Norwich City tame Manchester United at Fortress Carrow Road

PUBLISHED: 16:16 21 November 2012

John Ruddy's late save from Paul Scholes got Norwich City over the line. Picture: Paul Chesterton / Focus Images

John Ruddy's late save from Paul Scholes got Norwich City over the line. Picture: Paul Chesterton / Focus Images

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The lady who sits next to me in the City Stand was quite cross. "5.30 kick off" she complained "means I'm missing Strictly Come Dancing, and this week it's from Wembley."

I made sympathetic noises and suggested she watch Strictly later, on BBC i-player. “I don’t have a computer” she retorted, “so it better be a good game.”

It was. Norwich outplayed, outthought, and outfought Manchester United, thoroughly deserved their 1-0 victory and might have had two more goals. The whole team played well. City’s purple patch continues. United may have won nine out of their previous ten league fixtures, but they were well beaten on Saturday. Norwich are now undefeated in their last six games, have won their last three home league fixtures without conceding a goal, have taken 11 points out of a possible 15, and have kept their fifth clean sheet of the campaign.

To be fair on this occasion Sir Alex Ferguson blamed no one for his side’s defeat. He gave credit to Norwich for playing fantastically well. Even the MOTD team agreed. Of course Hansen had to mention City’s defeat by Liverpool earlier in the season, but then he destroyed his own credibility by forgetting the fact that the Norwich game was a late kick off.

Manager Hughton named an unchanged side for this game after last week’s hard won point at Reading. United quickly won three corners in quick succession and a couple of free kicks, but the City defence coped admirably, and there were ironic cheers when referee Taylor finally awarded City a free kick. At the other end Snodgrass (twice) and Tettey went close before van Persie completely miskicked when put through by Giggs, much to the amusement of the Norwich fans. So 0-0 at half-time, with the Canaries not being at all overawed by their illustrious opponents, and the expensive United line up creating few clear cut chances.

City continued to attack in the second half, and created several openings on both wings. After 60 minutes their pressure paid off. The impressive Hoolahan found Garrido in space on the left wing, and the full back’s perfect cross was headed beautifully by Pilkington over a despairing dive from keeper Lindegaard. Two minutes later the rampaging Pilkington put in another dangerous cross but United cleared. Sir Alex was clearly rattled and chewed his gum more nervously. After 70 minutes he sent on Scholes and Wellbeck for Valencia and Hernandez. In turn Hughton sent on Morison and Howson for Holt and Hoolahan. Ferguson chewed still more furiously and reinforced his attacking options by replacing a defender (Ferdinand) by an attacker (Anderson).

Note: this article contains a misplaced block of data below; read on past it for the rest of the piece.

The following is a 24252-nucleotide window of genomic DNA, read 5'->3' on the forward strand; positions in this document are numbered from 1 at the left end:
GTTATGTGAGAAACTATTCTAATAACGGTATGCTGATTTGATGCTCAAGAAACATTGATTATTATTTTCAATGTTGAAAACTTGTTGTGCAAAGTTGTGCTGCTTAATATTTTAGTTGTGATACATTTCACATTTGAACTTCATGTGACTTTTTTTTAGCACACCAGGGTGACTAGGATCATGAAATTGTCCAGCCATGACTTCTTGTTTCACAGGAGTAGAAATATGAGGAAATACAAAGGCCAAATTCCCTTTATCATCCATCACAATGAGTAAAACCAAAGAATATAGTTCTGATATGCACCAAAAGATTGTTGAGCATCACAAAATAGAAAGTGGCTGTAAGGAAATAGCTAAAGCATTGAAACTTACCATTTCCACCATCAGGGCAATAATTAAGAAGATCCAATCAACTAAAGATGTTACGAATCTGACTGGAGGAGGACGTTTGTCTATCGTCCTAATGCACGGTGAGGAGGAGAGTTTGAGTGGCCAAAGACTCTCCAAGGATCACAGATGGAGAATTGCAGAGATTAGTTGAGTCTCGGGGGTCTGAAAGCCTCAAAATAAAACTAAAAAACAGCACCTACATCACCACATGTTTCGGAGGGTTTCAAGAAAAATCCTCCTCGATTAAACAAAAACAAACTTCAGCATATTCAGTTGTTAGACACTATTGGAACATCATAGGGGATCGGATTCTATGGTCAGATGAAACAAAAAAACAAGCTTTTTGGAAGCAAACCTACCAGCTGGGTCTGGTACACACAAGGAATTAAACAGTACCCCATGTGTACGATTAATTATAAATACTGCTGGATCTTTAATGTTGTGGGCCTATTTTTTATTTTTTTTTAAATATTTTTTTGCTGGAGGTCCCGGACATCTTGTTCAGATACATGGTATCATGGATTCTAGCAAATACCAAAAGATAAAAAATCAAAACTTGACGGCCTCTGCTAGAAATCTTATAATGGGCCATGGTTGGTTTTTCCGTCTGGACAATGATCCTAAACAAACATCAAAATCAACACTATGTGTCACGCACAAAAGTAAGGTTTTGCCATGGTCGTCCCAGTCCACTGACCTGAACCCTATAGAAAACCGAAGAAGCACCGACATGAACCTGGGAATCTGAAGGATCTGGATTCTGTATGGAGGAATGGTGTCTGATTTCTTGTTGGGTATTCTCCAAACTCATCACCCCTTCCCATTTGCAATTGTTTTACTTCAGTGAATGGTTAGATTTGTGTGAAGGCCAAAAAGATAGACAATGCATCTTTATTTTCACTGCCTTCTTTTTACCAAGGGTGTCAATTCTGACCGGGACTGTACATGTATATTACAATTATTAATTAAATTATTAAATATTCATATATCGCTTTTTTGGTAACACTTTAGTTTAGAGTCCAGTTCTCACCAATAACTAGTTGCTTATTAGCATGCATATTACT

As United pressed for an equaliser Ruddy and Turner saved a couple of efforts from Wellbeck, and Ruddy brilliantly tipped a defensive header from Bassong over the bar. The tempo rose further as Lindegaard saved from Pilkington. Howson should have scored in the last minute when put through by Morison following a two on one counter attack, but shot wide.

The fourth official signalled four minutes of extra time. Elliott Bennett replaced the injured Snodgrass. As the Norwich fans encouraged the ref to blow the final whistle, Ruddy made an excellent save from Anderson, with Scholes waiting to pounce on any rebound. Ruddy saved cleanly however, and received a congratulatory pat on the head from Scholes. The whistle finally blew. Carrow Road erupted with exuberance. A City fan near me burst into tears of joy.

The party continued in the Gunn Club as Wes received his Man of the Match award. Picking the Man of the Match must have been a difficult task. Ruddy played well, so did the back four. So did the midfield and the strikers. Van Persie was anonymous, or should I say well controlled by the City centre backs. None of the United players was given the opportunity to justify their (reported) £200,00 a week wages. To complete a perfect day’s football Villa lost 5-0 and Ipswich lost 6-0. Shame.

Then began my long trek home. The journey back home to London was long and cold. I took a train to Witham, a bus from Witham to Billericay, a train from Billericay to Liverpool Street, and a tube from Liverpool Street to my home. There I poured myself a late, large, and celebratory drink, and watched Strictly on BBC i-player. It was OK, but I much preferred the entertainment on offer at Carrow Road earlier in the day. More of the same at Goodison please Chris. As Tess might say “Keep on playing well, and winning!”

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